Embedded toothbrush foreign body in cheek — report of an unusual case
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BACKGROUND: Toothbrush injuries are common in children, and those of impalement and embedded injuries are the more serious. CASE REPORT: A five-year-old girl presented with a complaint of a swelling affecting the left side of her face and with difficulty in opening her mouth for the previous 15 days. She gave a history of a fall while brushing her teeth. A foreign body (head of a toothbrush) located adjacent to the mandibular ramus was identified with the help of a CT scan. TREATMENT: The foreign body was located by surgical exploration and retrieved. An extra-oral sinus that was present was excised and the resulting defect was reconstructed using a Limberg flap. FOLLOW-UP: Healing was uneventful during the follow-up period. After 18 months the child’s mouth had completely healed although some extra-oral scarring was present. CONCLUSION: When dealing with children reporting for evaluation following trauma while tooth brushing, a thorough evaluation is essential for embedded foreign bodies.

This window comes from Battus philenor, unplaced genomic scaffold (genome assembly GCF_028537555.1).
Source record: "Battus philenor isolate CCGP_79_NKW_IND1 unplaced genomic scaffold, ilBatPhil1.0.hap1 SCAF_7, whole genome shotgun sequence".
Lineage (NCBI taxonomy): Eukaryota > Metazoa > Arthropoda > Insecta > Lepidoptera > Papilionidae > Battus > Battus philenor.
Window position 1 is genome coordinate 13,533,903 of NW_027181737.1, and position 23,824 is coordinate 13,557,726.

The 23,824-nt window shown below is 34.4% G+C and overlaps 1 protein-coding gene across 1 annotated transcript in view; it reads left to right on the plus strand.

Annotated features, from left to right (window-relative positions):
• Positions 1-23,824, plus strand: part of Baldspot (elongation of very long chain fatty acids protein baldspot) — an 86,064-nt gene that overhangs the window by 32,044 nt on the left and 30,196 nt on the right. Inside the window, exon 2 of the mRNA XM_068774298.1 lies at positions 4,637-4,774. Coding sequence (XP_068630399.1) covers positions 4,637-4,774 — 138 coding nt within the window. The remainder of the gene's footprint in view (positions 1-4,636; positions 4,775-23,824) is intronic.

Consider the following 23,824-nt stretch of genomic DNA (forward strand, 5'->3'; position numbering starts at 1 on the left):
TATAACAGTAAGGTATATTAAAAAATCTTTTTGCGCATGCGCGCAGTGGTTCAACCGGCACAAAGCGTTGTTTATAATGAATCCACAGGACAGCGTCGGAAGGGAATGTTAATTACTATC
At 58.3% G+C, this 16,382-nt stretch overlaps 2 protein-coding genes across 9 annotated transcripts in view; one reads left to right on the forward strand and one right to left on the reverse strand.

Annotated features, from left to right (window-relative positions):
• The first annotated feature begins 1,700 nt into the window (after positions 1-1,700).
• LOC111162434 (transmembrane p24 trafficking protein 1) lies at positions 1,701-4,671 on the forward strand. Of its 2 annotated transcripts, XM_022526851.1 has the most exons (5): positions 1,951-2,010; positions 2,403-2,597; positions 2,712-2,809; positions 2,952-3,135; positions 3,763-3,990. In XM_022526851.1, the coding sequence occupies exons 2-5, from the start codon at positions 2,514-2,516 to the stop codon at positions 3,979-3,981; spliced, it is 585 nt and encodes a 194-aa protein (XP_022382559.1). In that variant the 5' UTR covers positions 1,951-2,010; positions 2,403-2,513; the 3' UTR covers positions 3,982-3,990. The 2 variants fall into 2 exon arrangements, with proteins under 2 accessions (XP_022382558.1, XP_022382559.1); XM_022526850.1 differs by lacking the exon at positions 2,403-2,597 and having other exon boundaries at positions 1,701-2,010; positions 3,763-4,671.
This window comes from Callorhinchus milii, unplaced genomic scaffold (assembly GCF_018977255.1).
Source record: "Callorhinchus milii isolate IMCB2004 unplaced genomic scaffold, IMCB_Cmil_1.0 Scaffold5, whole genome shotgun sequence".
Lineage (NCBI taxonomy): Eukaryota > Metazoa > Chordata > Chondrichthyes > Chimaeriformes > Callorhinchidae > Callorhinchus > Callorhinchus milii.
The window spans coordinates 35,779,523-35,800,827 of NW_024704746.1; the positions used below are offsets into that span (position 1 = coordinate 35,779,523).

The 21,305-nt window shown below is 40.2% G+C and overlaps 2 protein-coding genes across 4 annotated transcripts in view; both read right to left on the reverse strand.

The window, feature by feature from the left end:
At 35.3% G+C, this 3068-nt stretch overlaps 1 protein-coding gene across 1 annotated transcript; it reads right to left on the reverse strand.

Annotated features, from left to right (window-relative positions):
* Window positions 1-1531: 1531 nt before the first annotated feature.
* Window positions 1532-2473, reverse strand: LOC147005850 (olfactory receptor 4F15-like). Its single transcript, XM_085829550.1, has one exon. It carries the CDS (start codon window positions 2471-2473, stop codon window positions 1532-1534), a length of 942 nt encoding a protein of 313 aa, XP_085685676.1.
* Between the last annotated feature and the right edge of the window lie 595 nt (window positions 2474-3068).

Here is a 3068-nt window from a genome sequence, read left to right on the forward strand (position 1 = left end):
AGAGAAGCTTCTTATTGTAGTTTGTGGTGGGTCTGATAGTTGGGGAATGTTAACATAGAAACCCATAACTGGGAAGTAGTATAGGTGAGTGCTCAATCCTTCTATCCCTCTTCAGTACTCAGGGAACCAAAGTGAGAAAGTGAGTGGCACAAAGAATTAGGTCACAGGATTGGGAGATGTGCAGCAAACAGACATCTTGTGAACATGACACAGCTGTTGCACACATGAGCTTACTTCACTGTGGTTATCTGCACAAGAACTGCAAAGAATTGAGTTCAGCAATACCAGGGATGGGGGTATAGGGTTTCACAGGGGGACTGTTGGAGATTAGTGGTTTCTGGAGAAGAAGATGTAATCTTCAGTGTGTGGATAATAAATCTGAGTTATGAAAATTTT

Key wordschild toothbrush embedded injury Limberg flap
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